Austin Anders
Austin Anders

June 26, 2019

ITS Division: Customer Support & Student IT Enablement

Service Area: Customer Services

What services do you and your teammates provide to campus?

As the knowledge management supervisor for ITS Customer Services, my team authors, reviews, and maintains relevant knowledge articles and technical documentation for all things IT related at UK.  We then make these articles publicly available on the Tech Help Center ( so the entire UK community can access our Knowledge Base.  Additionally, we make these articles available inside of ServiceNow for ITS staff to use when solving customers’ IT issues.  The knowledge articles we create range from simple IT how-to articles, like resetting your linkblue password to more complicated instructions such as installing Statistical Analysis System software.

What campus units do you collaborate with?

My team collaborates with all other campus units that want to contribute and document their IT knowledge, processes, and solutions.  This way individuals can use the knowledge base to attempt to resolve their own IT issues without ever contacting ITS Customer Services or their departmental IT unit. 

What are your workplace values?

My biggest workplace values are open communication, honesty, and transparency.  Because my team works with knowledge content from all the teams in ITS and other campus IT units, we must constantly be in touch and collaborating with our subject matter experts (SMEs) on all IT projects, whether they are small system updates or large-scale IT initiatives.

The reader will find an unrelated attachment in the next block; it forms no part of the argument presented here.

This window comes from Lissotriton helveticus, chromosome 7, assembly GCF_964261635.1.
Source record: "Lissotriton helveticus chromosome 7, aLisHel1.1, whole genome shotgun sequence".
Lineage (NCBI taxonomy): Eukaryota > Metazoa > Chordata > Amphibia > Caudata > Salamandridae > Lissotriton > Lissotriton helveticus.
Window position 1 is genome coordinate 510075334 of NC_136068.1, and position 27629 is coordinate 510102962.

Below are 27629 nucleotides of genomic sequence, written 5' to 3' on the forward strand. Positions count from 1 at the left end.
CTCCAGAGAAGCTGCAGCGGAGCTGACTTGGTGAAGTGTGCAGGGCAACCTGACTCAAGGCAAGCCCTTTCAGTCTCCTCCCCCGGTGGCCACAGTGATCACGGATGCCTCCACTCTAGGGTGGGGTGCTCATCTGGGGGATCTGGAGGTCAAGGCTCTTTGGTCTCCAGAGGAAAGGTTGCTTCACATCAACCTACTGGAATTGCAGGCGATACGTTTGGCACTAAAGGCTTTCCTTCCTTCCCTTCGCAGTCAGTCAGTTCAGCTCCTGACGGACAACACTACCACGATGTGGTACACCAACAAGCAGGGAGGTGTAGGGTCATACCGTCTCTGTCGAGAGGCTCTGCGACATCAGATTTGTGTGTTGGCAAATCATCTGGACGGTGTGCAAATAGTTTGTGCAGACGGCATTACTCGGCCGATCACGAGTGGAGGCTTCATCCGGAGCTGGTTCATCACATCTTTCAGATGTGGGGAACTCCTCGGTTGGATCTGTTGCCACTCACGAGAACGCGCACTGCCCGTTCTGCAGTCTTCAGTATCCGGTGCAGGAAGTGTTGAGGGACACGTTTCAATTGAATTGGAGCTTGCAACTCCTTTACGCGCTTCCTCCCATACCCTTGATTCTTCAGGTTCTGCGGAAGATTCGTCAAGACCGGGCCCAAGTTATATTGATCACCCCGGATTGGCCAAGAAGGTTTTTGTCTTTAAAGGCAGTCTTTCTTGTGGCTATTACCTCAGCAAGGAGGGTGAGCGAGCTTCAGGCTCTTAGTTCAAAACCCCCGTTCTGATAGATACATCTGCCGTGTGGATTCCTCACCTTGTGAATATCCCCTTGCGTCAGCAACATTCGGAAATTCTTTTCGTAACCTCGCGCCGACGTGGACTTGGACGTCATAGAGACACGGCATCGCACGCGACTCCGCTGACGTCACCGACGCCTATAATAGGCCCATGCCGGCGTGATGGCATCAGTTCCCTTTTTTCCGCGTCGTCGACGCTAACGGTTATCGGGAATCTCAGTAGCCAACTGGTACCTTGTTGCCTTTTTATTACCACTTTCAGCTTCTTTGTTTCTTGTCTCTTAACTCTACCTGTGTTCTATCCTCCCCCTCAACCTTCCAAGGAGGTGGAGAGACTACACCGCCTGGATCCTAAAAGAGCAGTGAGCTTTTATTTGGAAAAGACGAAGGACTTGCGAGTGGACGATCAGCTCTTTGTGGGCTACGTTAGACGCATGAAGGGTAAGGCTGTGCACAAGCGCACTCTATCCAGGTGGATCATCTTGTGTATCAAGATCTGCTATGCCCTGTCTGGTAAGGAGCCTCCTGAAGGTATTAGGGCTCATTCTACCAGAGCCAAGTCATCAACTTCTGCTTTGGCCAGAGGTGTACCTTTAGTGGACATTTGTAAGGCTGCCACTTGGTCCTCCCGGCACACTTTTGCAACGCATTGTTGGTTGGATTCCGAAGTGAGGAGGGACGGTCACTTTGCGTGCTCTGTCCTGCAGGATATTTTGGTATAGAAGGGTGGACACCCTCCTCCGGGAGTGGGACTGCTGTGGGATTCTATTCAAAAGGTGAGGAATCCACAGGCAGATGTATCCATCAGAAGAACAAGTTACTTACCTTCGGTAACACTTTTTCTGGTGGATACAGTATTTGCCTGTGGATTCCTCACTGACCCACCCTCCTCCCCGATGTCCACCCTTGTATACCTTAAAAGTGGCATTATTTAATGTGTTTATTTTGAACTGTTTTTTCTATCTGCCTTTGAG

What is your favorite part of working in ITS and UK?

My favorite part of working in ITS and at UK is all of the diverse individuals I get to work with every day.  I love meeting folks from different backgrounds and discussing technology, so I feel my role with ITS helps fulfill these passions.  My favorite aspects of my job and the interactions I enjoy are probably best summed up by a quote from knowledge management pioneer Ikujiro Nonaka.


"In the act of creating, people argue.  They have heated dialogue. They get upset!  Without real exchange, you can't create knowledge.  Knowledge creation is a human activity."